It looks like you're using an Ad Blocker.

Please white-list or disable AboveTopSecret.com in your ad-blocking tool.

Thank you.

 

Some features of ATS will be disabled while you continue to use an ad-blocker.

 

Bloody Sunday Inquiry to rule killings unlawful?

page: 5
9
<< 2  3  4    6 >>

log in

join
share:

posted on Jun, 16 2010 @ 09:06 PM
link   
Some more info for you Retro.

www.socialistworker.co.uk...




posted on Jun, 16 2010 @ 09:10 PM
link   

Originally posted by Anam Gra
How is this in contrast to what the IRA did?? Given the type of warfare required by the IRA, they had to engage in urban areas. Definately not a glowing indication of the enemy's character. Your forces brought the murder to Ireland, lets have no confusion, your forces terrorised the people of Ireland for hundreds of years, continuing up to the deployment of the IRA and well beyond. I personally remember being terrorised by your forces. Although I could never personally condone the killing of innocent people.


So why set-off bombs with the express intention of destroying civilian infrastructure and lives? Let me tell you, the British Army did a hell of a lot more for Northern Ireland than the I.R.A ever did. They'll never receive gratitude for it, no-one will mourn for the number of soldiers killed and they never asked to be there but they got on with it. They performed their duty (for the most part) as professionally as they could. You try and fight against an enemy who always hides and who's main modus operandi is to use high-explosive to indiscriminantely kill and maim. Don't use the non-sequitur approach of "we had no alternative" ad nauseam because each person who fired a fatal bullet or set-off a deadly bomb knew what they were doing. Phoning the authorities and giving warnings doesn't make one a saint. You can go om about centuries of oppression and the Battle of the Boyne ad nauseam but that does not excuse horrific acts of brutality in recent history.



posted on Jun, 16 2010 @ 09:12 PM
link   
Top brass decided that it was time to ‘shoot selected ringleaders’
The Bloody Sunday operation was devised at a very high level to stage an unprecedented confrontation.

A month before Bloody Sunday, General Harry Tuzo, the army commander in Northern Ireland, told the then Tory government that, “a choice had to be made between accepting that Creggan and Bogside were areas where the army was not able to go, or to mount a major operation which would involve, at some stage, shooting at unarmed civilians.”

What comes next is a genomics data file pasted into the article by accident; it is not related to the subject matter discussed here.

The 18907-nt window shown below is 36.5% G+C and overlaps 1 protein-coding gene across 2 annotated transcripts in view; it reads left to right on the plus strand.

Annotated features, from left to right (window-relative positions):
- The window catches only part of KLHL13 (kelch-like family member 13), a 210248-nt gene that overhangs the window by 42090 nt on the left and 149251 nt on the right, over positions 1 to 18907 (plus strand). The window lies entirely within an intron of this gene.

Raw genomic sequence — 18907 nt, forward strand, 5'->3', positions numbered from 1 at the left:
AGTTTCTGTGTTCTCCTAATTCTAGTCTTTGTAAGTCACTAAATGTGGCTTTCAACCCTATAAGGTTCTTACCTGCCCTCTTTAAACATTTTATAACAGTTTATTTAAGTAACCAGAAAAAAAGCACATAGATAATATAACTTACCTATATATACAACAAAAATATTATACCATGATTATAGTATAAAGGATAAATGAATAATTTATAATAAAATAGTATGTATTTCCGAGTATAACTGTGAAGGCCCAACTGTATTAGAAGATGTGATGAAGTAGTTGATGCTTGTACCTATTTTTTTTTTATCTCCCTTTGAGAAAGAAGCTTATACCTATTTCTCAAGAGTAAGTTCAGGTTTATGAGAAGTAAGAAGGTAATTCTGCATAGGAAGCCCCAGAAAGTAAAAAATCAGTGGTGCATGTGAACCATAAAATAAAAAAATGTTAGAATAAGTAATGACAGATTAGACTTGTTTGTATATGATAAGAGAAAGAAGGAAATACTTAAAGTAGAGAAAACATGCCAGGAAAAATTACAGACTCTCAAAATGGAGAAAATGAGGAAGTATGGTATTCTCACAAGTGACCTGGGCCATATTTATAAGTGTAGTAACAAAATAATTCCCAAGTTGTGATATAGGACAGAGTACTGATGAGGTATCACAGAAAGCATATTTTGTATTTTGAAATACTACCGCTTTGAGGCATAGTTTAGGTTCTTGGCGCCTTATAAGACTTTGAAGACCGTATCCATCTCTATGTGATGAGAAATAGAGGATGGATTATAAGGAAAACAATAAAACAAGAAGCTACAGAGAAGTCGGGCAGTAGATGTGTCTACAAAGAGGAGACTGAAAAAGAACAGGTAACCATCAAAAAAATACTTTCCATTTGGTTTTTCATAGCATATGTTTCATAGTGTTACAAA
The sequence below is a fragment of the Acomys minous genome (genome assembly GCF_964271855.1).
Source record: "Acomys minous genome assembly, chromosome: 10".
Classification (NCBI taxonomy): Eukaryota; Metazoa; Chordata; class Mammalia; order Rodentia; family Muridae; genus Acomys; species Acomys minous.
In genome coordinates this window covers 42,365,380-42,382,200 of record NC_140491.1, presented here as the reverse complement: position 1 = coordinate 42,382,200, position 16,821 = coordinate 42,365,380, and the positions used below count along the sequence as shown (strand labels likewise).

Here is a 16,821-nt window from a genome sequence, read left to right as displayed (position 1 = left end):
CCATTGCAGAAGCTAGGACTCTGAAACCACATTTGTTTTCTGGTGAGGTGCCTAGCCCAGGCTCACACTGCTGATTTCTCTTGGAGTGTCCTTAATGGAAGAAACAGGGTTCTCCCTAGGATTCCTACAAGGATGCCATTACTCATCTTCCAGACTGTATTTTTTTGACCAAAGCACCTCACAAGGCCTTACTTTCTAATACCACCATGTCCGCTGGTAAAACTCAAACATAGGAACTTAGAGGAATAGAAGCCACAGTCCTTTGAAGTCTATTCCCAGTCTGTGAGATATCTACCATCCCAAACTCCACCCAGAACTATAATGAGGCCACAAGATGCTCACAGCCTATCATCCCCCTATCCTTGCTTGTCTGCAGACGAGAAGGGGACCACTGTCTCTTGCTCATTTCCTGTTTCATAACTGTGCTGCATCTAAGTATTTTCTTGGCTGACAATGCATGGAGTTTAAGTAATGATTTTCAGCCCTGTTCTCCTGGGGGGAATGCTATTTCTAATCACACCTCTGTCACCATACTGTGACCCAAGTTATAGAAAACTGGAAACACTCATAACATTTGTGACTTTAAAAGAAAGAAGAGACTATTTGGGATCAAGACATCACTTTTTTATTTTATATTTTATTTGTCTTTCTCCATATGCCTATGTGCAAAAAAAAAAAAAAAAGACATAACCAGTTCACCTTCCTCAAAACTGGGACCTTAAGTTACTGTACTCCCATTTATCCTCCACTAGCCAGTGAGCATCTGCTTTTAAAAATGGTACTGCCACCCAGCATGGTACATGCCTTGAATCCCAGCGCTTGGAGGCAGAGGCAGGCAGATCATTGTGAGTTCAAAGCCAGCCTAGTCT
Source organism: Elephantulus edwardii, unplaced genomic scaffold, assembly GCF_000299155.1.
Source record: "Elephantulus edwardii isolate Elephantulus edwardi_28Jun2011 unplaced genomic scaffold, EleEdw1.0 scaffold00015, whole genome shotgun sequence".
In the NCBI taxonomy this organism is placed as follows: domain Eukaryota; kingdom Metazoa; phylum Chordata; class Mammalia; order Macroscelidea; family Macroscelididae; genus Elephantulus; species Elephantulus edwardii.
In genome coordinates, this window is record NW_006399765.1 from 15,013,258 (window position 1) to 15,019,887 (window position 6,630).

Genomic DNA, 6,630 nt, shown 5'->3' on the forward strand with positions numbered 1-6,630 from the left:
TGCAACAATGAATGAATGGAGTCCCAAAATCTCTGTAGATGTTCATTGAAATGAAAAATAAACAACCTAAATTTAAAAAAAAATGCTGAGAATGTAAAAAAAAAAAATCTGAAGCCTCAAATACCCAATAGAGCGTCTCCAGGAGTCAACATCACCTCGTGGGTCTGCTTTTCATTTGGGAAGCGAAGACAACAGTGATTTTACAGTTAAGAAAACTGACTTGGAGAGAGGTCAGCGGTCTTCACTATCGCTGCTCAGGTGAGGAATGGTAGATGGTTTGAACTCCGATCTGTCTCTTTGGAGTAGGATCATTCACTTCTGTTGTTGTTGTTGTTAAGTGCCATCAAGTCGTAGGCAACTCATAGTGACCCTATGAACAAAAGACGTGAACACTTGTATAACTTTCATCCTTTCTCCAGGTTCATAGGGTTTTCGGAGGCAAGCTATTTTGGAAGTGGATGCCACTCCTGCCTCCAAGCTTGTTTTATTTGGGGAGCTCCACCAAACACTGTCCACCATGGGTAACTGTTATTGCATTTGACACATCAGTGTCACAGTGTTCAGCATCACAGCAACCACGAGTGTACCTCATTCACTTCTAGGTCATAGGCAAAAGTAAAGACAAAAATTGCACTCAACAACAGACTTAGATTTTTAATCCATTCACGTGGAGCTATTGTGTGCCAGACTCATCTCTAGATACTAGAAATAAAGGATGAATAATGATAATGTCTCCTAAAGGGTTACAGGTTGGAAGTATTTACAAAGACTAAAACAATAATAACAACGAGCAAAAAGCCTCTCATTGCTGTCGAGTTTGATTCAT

On 7 January 1972 General Robert Ford declared in a memo to Tuzo, “I am coming to the conclusion that the minimum force necessary is to shoot selected ringleaders among the Derry young hooligans after clear warnings have been issued.

“I am convinced that our duty to restore law and order requires us to consider this step.” At Downing Street four days later prime minister Ted Heath told his cabinet, “A military operation to reimpose law and order would be a major operation necessarily involving numerous civilian casualties.”

After Bloody Sunday the British state at the highest level proclaimed that the killings were neither wrong nor illegal.

The government also made a shift to a policy of intensified repression. It spectacularly backfired.

Far from ending resistance, the massacre sparked further revolt. The parliament of Northern Ireland, which had existed since partition in 1921, had to be abolished eight weeks after the massacre.

The massacre fuelled continuing bloodshed. In the course of the conflict in Northern Ireland, police and soldiers killed 357 people.

About 150 of these were members of Republican paramilitary organisations, not all of whom were armed at the time. Some 189 of the victims were unarmed civilians.



posted on Jun, 16 2010 @ 09:24 PM
link   

Originally posted by Anam Gra
The massacre fuelled continuing bloodshed. In the course of the conflict in Northern Ireland, police and soldiers killed 357 people.

About 150 of these were members of Republican paramilitary organisations, not all of whom were armed at the time. Some 189 of the victims were unarmed civilians.


Here's the figures of the security forces killed during the Troubles:

British Army 705
RUC 301
NIPS 24
TA 7
English police 6
Royal Air Force 4
Royal Navy 2

Displaying statistics doesn't prove anything.



posted on Jun, 16 2010 @ 09:29 PM
link   
I agree these statistics in the the context prove very little...means a lot to the individuals and their families. What is glaringly obvious however, in the previous part of that posting, is that Bloody Sunday was planned at the highest level of the British establishment, ie your Prime Minister at the time told his cabinet that this would happen. Psychic? I wonder!



posted on Jun, 16 2010 @ 09:36 PM
link   
reply to post by Anam Gra
 


I've got to say that I don't agree that Bloody Sunday was sanctioned by the PM of the time. It is easy to think that this was the case given the ill treatment of the catholic population of the time but it is surprising what power an individual soldier can wield in a given situation.